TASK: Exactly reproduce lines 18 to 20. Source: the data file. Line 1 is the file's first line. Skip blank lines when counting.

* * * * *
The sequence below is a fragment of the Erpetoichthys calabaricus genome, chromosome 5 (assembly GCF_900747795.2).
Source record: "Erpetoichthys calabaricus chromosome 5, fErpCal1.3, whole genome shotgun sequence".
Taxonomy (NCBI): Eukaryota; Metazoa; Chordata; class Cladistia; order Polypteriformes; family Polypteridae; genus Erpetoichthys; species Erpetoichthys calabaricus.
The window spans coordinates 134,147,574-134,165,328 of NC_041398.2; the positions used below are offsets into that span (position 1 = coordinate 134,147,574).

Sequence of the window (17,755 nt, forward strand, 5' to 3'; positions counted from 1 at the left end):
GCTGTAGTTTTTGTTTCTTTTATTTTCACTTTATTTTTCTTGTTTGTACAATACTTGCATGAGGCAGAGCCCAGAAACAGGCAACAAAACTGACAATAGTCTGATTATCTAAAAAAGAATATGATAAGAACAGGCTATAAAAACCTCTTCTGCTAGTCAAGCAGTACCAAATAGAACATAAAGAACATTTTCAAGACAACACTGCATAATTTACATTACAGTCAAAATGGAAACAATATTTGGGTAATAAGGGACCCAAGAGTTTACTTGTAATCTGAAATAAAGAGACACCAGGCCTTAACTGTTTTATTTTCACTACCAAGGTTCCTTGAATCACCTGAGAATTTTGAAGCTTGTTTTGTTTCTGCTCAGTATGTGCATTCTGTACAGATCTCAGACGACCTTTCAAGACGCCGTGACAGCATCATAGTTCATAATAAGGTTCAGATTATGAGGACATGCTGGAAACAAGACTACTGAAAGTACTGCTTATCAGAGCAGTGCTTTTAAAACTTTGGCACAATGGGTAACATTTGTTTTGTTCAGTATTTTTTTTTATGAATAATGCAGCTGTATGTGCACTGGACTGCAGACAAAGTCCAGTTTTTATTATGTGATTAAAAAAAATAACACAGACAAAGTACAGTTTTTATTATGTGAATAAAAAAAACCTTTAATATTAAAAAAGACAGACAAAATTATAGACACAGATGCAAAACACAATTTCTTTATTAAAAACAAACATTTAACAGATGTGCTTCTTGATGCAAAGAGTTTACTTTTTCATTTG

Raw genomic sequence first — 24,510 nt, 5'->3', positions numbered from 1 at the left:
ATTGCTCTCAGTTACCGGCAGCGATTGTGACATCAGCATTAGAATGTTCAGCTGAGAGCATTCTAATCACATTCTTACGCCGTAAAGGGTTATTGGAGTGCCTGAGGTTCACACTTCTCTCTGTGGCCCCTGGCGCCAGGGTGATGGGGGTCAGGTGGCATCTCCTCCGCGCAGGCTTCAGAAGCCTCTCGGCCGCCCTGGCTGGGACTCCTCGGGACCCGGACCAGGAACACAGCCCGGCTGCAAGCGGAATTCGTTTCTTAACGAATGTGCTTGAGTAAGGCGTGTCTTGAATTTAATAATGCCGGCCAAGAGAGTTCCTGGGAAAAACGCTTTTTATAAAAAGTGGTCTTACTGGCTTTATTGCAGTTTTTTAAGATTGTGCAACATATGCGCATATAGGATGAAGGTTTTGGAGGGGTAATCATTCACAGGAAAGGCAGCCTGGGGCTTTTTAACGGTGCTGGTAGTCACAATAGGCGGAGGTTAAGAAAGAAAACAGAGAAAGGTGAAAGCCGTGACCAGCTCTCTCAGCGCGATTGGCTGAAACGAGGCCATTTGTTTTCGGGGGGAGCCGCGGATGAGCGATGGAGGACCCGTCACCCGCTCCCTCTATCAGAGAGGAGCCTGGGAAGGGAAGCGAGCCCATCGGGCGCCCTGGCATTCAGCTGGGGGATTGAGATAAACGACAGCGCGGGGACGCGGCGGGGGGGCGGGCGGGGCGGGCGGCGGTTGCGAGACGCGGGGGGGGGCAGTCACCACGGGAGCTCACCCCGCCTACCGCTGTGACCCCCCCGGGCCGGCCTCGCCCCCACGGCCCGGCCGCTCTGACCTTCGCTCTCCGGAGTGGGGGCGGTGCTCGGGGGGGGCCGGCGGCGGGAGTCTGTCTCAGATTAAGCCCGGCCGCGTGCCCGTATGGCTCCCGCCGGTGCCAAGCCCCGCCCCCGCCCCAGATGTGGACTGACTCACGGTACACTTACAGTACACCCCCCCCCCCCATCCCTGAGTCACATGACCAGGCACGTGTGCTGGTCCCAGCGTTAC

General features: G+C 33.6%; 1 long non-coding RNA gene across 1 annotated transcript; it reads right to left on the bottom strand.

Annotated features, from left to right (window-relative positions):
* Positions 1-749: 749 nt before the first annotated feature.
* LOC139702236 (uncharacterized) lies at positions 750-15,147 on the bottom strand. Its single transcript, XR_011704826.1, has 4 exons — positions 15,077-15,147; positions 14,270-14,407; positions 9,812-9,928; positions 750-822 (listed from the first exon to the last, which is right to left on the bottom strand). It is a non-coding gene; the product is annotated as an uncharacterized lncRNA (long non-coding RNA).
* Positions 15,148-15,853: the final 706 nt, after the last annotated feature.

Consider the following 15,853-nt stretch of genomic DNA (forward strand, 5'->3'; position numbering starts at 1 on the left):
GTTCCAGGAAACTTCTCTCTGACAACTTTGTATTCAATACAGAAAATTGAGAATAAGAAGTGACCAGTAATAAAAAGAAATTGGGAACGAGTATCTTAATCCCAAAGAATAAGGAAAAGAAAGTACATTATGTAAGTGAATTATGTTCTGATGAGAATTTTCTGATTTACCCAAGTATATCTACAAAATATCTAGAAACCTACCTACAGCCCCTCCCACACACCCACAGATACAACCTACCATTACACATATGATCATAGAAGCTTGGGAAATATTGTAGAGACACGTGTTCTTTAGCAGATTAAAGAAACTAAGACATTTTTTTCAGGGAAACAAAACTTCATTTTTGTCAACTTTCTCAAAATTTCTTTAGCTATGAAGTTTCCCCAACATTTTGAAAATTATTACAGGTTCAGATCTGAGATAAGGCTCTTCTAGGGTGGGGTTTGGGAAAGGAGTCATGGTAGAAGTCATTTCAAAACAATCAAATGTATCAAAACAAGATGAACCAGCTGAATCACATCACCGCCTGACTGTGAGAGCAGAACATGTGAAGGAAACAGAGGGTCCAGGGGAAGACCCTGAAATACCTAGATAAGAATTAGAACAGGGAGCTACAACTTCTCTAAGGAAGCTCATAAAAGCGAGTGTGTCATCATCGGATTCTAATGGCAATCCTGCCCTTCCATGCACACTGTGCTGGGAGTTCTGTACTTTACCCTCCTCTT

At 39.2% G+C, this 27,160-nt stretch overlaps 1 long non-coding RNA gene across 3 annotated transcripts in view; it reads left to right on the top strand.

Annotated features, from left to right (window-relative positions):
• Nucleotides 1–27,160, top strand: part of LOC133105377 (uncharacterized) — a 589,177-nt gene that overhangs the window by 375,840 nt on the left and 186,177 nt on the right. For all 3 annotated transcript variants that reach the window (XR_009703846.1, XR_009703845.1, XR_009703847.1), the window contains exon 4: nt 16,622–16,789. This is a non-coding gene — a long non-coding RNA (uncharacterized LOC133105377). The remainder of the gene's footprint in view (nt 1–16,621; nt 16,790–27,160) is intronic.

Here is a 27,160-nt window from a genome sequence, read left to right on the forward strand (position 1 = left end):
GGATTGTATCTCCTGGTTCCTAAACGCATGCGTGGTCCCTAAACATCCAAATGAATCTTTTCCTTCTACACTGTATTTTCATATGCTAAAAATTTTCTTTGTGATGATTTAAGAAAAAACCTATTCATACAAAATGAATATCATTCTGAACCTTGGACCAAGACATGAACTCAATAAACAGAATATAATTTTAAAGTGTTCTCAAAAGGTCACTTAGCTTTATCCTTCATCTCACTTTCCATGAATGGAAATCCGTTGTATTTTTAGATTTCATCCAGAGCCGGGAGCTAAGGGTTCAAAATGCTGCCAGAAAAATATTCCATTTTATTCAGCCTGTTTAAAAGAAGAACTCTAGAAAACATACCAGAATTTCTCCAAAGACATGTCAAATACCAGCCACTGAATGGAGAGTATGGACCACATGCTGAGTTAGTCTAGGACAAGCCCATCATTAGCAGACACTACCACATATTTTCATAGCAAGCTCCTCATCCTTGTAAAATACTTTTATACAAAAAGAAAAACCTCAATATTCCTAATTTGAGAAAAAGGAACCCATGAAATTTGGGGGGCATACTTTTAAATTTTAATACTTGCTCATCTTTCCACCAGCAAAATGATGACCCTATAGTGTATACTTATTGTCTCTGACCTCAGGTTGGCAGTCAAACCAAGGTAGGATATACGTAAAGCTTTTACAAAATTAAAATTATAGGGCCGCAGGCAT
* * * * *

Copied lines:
• Nucleotides 1–27,160, top strand: part of LOC133105377 (uncharacterized) — a 589,177-nt gene that overhangs the window by 375,840 nt on the left and 186,177 nt on the right. For all 3 annotated transcript variants that reach the window (XR_009703846.1, XR_009703845.1, XR_009703847.1), the window contains exon 4: nt 16,622–16,789. This is a non-coding gene — a long non-coding RNA (uncharacterized LOC133105377). The remainder of the gene's footprint in view (nt 1–16,621; nt 16,790–27,160) is intronic.

Here is a 27,160-nt window from a genome sequence, read left to right on the forward strand (position 1 = left end):
GGATTGTATCTCCTGGTTCCTAAACGCATGCGTGGTCCCTAAACATCCAAATGAATCTTTTCCTTCTACACTGTATTTTCATATGCTAAAAATTTTCTTTGTGATGATTTAAGAAAAAACCTATTCATACAAAATGAATATCATTCTGAACCTTGGACCAAGACATGAACTCAATAAACAGAATATAATTTTAAAGTGTTCTCAAAAGGTCACTTAGCTTTATCCTTCATCTCACTTTCCATGAATGGAAATCCGTTGTATTTTTAGATTTCATCCAGAGCCGGGAGCTAAGGGTTCAAAATGCTGCCAGAAAAATATTCCATTTTATTCAGCCTGTTTAAAAGAAGAACTCTAGAAAACATACCAGAATTTCTCCAAAGACATGTCAAATACCAGCCACTGAATGGAGAGTATGGACCACATGCTGAGTTAGTCTAGGACAAGCCCATCATTAGCAGACACTACCACATATTTTCATAGCAAGCTCCTCATCCTTGTAAAATACTTTTATACAAAAAGAAAAACCTCAATATTCCTAATTTGAGAAAAAGGAACCCATGAAATTTGGGGGGCATACTTTTAAATTTTAATACTTGCTCATCTTTCCACCAGCAAAATGATGACCCTATAGTGTATACTTATTGTCTCTGACCTCAGGTTGGCAGTCAAACCAAGGTAGGATATACGTAAAGCTTTTACAAAATTAAAATTATAGGGCCGCAGGCAT